How Does Playing Sports Affect Someone's Life?

Two friends on bowling league about to bowl
Playing sports is a great form of social interaction. (Image: Jon Feingersh/Blend Images/Getty Images)

Playing sports can have a number of positive life-long effects, namely the promotion of health and fitness. It's also a way to develop important social skills. For a lucky few, playing sports can even be financially lucrative. There are a couple of potential negative effects of playing sports, including the risk of injury or eating disorders.

Keep Active and Healthy

Playing sports you enjoy can help you meet recommended activity levels. In a 2012 article written for the American Orthopaedic Society for Sports Medicine, Dr. David Geier claimed playing sports was linked to reduced rates of obesity, high blood pressure, diabetes and other poor health conditions. A 2012 Melbourne University summary fact sheet claimed playing sports leads to the healthy growth of bones, muscles and connective tissue in children. It also suggested children who play sports tend to remain more physically active as adults and are less likely to smoke or use drugs.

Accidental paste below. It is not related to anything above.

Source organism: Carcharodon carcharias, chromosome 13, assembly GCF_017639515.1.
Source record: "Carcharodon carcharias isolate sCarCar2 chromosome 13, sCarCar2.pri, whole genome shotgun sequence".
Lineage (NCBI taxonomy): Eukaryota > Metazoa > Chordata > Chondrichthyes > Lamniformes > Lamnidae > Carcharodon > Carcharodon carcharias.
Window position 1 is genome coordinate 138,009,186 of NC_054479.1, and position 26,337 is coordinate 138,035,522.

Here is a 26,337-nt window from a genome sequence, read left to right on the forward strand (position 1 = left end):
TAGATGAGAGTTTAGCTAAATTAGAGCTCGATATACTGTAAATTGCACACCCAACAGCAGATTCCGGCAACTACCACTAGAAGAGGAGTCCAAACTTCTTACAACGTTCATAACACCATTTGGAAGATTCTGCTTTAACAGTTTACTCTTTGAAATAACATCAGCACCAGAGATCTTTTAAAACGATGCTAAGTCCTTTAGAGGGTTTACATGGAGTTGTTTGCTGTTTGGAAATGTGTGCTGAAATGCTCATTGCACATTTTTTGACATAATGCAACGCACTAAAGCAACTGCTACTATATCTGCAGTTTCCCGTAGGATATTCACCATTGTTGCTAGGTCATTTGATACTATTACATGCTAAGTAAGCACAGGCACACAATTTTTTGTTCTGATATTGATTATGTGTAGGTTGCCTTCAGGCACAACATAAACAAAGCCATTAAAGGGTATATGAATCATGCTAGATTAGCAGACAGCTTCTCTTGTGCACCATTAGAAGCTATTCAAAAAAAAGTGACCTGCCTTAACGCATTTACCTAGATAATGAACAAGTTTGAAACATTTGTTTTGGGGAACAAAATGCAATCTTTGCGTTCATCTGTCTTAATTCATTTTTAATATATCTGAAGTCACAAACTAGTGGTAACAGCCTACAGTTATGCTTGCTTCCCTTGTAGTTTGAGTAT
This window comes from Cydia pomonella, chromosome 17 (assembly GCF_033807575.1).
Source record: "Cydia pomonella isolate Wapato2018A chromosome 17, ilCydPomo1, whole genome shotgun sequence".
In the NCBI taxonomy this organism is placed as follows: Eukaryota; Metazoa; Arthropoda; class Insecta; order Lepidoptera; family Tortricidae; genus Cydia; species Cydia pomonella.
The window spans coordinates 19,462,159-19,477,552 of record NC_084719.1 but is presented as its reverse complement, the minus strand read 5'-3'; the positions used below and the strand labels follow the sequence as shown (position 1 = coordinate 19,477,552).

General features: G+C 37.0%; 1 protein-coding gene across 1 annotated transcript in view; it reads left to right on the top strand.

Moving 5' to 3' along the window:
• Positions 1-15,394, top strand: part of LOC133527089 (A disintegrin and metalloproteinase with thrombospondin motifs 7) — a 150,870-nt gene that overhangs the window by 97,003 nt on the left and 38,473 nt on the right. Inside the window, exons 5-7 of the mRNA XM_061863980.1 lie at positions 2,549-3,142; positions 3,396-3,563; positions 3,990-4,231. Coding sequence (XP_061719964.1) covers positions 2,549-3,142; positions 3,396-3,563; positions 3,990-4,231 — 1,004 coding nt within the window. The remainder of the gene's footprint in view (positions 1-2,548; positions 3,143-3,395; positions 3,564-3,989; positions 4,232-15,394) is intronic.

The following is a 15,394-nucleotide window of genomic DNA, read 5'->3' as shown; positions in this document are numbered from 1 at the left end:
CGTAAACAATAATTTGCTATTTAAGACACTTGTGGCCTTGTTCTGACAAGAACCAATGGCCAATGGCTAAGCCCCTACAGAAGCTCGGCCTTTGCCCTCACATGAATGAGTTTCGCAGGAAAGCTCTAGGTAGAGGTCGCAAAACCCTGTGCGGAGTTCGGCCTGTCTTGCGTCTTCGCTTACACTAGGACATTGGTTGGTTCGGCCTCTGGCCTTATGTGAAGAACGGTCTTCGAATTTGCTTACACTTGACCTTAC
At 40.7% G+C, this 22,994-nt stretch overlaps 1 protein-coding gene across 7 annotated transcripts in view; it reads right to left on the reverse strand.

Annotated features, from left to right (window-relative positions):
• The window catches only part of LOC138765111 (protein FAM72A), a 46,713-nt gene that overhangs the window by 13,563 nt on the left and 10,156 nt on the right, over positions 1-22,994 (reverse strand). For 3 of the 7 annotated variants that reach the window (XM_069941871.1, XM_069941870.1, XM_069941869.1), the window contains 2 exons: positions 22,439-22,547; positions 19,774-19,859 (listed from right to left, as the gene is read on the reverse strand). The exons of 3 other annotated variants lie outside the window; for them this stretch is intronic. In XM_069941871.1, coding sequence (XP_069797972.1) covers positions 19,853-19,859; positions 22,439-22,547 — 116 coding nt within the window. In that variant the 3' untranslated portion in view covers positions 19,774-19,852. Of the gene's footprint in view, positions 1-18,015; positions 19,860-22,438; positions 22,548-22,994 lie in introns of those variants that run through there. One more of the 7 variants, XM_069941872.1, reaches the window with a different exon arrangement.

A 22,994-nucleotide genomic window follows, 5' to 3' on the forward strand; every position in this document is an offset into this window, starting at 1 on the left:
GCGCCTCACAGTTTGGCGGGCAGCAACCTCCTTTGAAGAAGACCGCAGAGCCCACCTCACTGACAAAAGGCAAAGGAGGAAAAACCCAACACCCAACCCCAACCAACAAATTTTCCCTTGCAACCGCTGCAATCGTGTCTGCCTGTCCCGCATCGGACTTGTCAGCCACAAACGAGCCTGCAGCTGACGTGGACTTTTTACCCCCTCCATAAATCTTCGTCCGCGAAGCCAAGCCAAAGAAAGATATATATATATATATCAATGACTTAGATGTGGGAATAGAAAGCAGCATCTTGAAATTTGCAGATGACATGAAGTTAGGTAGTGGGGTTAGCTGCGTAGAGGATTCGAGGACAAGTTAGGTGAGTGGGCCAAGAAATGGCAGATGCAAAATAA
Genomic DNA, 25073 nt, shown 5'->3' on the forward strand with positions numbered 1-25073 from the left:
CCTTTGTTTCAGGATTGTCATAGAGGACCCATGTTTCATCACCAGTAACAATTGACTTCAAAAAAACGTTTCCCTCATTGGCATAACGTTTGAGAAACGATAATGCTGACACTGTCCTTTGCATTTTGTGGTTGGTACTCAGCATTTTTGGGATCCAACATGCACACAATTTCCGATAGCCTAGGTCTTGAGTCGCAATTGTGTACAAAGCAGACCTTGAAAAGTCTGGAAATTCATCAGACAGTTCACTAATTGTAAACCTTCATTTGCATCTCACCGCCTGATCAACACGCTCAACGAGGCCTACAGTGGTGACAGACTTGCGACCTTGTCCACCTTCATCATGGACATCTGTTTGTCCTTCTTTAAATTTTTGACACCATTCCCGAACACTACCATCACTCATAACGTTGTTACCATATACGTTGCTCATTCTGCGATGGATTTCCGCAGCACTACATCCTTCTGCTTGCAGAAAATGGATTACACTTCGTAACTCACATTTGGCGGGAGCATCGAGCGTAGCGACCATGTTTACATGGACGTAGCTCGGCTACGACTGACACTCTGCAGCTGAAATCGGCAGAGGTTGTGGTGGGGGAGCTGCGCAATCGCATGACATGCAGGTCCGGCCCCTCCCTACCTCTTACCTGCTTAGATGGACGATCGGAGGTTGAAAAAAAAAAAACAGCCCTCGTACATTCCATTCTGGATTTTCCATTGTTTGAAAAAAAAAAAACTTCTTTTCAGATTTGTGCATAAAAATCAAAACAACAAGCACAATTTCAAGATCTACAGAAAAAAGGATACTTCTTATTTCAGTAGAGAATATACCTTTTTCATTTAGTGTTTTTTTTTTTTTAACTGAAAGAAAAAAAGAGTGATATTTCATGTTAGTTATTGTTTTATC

Social Benefits Abound

The social benefits of playing sports last well beyond youth. Team sports offer adults of all ages an opportunity for social interaction. A 2009 study by Asztalos, M. et al. published in the "Journal of Science and Medicine in Sport" found playing sports reduced stress levels among adults while other forms of physical activity did not.

Career and Scholarship Potential

While your chances of ever making it to the pros are slim, sports can still lead to career opportunities. You can become a coach or official, and with the right education and experience become part of the sports media. Playing sports could be your ticket to a cheaper education, too. The data-compiling website scholarshipstats.com reported that 177,000 student athletes had some or all of their education paid for in the 2012-13 academic year.

Potential Pitfalls

Of course, with any physical activity comes the risk of injury, but some sports are definitely more dangerous than others. In a 2011 survey, the non-profit Safe Kids Worldwide reported that over 1.35 million children sustained sports-related injuries bad enough to merit a trip to an emergency room. Some sports even carry the risk of potentially dangerous physical problems off the field. Most notable are the eating disorders that have developed among gymnasts and other athletes that need to cut weight for competition.

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